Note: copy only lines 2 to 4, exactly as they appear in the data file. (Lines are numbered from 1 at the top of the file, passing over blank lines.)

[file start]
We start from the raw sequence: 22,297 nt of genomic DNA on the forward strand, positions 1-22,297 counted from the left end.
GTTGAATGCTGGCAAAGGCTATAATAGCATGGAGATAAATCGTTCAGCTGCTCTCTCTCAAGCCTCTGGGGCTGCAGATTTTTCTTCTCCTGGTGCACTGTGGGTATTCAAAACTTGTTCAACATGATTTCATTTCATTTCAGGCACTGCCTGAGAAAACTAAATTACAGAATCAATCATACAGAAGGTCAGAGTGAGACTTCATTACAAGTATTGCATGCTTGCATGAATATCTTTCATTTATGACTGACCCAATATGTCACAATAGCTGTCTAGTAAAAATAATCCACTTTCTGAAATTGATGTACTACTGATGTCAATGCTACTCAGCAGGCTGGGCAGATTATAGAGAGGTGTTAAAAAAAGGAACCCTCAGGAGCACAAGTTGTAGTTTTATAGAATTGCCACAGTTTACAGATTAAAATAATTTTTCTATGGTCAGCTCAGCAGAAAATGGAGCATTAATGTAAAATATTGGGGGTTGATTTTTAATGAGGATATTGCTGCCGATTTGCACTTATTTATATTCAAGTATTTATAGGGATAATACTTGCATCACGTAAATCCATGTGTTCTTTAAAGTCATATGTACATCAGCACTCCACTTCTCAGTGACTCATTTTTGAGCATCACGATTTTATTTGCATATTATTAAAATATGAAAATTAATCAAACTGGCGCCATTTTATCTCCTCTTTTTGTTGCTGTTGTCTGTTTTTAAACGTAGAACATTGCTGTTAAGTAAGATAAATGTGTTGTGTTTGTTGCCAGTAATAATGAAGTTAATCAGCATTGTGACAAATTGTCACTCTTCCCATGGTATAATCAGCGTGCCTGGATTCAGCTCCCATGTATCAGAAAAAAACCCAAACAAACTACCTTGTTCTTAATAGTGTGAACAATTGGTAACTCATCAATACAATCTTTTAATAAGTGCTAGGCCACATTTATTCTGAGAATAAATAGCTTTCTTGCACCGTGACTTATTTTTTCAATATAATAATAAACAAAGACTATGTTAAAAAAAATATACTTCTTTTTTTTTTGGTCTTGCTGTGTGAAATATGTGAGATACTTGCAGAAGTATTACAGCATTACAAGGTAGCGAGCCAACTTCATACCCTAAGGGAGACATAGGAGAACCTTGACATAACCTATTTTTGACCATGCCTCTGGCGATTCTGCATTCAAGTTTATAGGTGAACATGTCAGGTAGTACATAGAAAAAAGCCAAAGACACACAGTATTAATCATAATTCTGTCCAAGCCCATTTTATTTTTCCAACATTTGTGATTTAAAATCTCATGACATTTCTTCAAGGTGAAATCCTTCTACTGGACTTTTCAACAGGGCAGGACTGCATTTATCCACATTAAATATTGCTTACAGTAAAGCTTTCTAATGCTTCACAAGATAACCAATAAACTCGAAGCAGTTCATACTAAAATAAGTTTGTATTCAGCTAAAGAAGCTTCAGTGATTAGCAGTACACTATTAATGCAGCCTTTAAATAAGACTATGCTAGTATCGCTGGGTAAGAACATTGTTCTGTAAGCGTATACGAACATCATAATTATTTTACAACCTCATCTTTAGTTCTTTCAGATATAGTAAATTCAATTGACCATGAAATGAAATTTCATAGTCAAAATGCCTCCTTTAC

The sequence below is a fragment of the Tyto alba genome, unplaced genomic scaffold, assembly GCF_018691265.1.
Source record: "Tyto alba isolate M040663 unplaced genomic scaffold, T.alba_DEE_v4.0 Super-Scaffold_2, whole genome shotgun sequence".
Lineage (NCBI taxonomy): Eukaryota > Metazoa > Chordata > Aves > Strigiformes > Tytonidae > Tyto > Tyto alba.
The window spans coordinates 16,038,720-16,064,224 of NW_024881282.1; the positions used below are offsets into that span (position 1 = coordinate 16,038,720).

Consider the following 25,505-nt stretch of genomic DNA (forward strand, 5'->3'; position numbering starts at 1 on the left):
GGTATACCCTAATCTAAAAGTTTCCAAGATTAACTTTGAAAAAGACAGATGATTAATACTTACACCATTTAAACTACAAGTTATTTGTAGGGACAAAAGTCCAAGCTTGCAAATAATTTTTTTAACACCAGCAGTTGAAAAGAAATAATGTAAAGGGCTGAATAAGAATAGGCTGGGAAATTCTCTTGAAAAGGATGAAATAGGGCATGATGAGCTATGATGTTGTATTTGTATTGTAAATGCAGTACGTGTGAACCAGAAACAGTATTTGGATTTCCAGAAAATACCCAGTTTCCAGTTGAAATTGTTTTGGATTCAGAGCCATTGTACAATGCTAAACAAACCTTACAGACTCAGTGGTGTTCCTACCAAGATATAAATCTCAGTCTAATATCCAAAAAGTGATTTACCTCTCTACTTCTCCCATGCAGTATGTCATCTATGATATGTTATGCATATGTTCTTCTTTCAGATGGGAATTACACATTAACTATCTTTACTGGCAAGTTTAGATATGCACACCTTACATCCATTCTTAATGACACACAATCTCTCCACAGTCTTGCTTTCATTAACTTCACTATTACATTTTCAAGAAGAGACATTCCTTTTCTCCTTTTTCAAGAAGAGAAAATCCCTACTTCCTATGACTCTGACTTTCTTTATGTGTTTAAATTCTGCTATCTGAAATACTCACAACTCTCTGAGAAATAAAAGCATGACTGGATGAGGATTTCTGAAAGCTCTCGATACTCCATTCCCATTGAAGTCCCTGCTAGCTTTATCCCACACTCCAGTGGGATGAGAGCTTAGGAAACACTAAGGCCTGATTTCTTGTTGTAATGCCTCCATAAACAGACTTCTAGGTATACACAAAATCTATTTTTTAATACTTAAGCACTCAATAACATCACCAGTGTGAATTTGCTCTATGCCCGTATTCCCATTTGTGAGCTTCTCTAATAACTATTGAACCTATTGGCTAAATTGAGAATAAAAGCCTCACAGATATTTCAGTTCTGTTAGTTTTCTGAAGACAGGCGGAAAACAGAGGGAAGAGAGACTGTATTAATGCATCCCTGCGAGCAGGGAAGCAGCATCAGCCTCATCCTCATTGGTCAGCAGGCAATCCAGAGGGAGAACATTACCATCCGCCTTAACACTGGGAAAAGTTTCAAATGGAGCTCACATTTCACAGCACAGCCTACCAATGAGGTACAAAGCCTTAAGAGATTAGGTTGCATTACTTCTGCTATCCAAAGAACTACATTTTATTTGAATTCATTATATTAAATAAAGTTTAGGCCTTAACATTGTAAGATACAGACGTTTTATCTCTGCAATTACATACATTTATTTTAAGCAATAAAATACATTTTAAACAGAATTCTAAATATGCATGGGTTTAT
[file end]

GTTGAATGCTGGCAAAGGCTATAATAGCATGGAGATAAATCGTTCAGCTGCTCTCTCTCAAGCCTCTGGGGCTGCAGATTTTTCTTCTCCTGGTGCACTGTGGGTATTCAAAACTTGTTCAACATGATTTCATTTCATTTCAGGCACTGCCTGAGAAAACTAAATTACAGAATCAATCATACAGAAGGTCAGAGTGAGACTTCATTACAAGTATTGCATGCTTGCATGAATATCTTTCATTTATGACTGACCCAATATGTCACAATAGCTGTCTAGTAAAAATAATCCACTTTCTGAAATTGATGTACTACTGATGTCAATGCTACTCAGCAGGCTGGGCAGATTATAGAGAGGTGTTAAAAAAAGGAACCCTCAGGAGCACAAGTTGTAGTTTTATAGAATTGCCACAGTTTACAGATTAAAATAATTTTTCTATGGTCAGCTCAGCAGAAAATGGAGCATTAATGTAAAATATTGGGGGTTGATTTTTAATGAGGATATTGCTGCCGATTTGCACTTATTTATATTCAAGTATTTATAGGGATAATACTTGCATCACGTAAATCCATGTGTTCTTTAAAGTCATATGTACATCAGCACTCCACTTCTCAGTGACTCATTTTTGAGCATCACGATTTTATTTGCATATTATTAAAATATGAAAATTAATCAAACTGGCGCCATTTTATCTCCTCTTTTTGTTGCTGTTGTCTGTTTTTAAACGTAGAACATTGCTGTTAAGTAAGATAAATGTGTTGTGTTTGTTGCCAGTAATAATGAAGTTAATCAGCATTGTGACAAATTGTCACTCTTCCCATGGTATAATCAGCGTGCCTGGATTCAGCTCCCATGTATCAGAAAAAAACCCAAACAAACTACCTTGTTCTTAATAGTGTGAACAATTGGTAACTCATCAATACAATCTTTTAATAAGTGCTAGGCCACATTTATTCTGAGAATAAATAGCTTTCTTGCACCGTGACTTATTTTTTCAATATAATAATAAACAAAGACTATGTTAAAAAAAATATACTTCTTTTTTTTTTGGTCTTGCTGTGTGAAATATGTGAGATACTTGCAGAAGTATTACAGCATTACAAGGTAGCGAGCCAACTTCATACCCTAAGGGAGACATAGGAGAACCTTGACATAACCTATTTTTGACCATGCCTCTGGCGATTCTGCATTCAAGTTTATAGGTGAACATGTCAGGTAGTACATAGAAAAAAGCCAAAGACACACAGTATTAATCATAATTCTGTCCAAGCCCATTTTATTTTTCCAACATTTGTGATTTAAAATCTCATGACATTTCTTCAAGGTGAAATCCTTCTACTGGACTTTTCAACAGGGCAGGACTGCATTTATCCACATTAAATATTGCTTACAGTAAAGCTTTCTAATGCTTCACAAGATAACCAATAAACTCGAAGCAGTTCATACTAAAATAAGTTTGTATTCAGCTAAAGAAGCTTCAGTGATTAGCAGTACACTATTAATGCAGCCTTTAAATAAGACTATGCTAGTATCGCTGGGTAAGAACATTGTTCTGTAAGCGTATACGAACATCATAATTATTTTACAACCTCATCTTTAGTTCTTTCAGATATAGTAAATTCAATTGACCATGAAATGAAATTTCATAGTCAAAATGCCTCCTTTAC

The sequence below is a fragment of the Tyto alba genome, unplaced genomic scaffold, assembly GCF_018691265.1.
Source record: "Tyto alba isolate M040663 unplaced genomic scaffold, T.alba_DEE_v4.0 Super-Scaffold_2, whole genome shotgun sequence".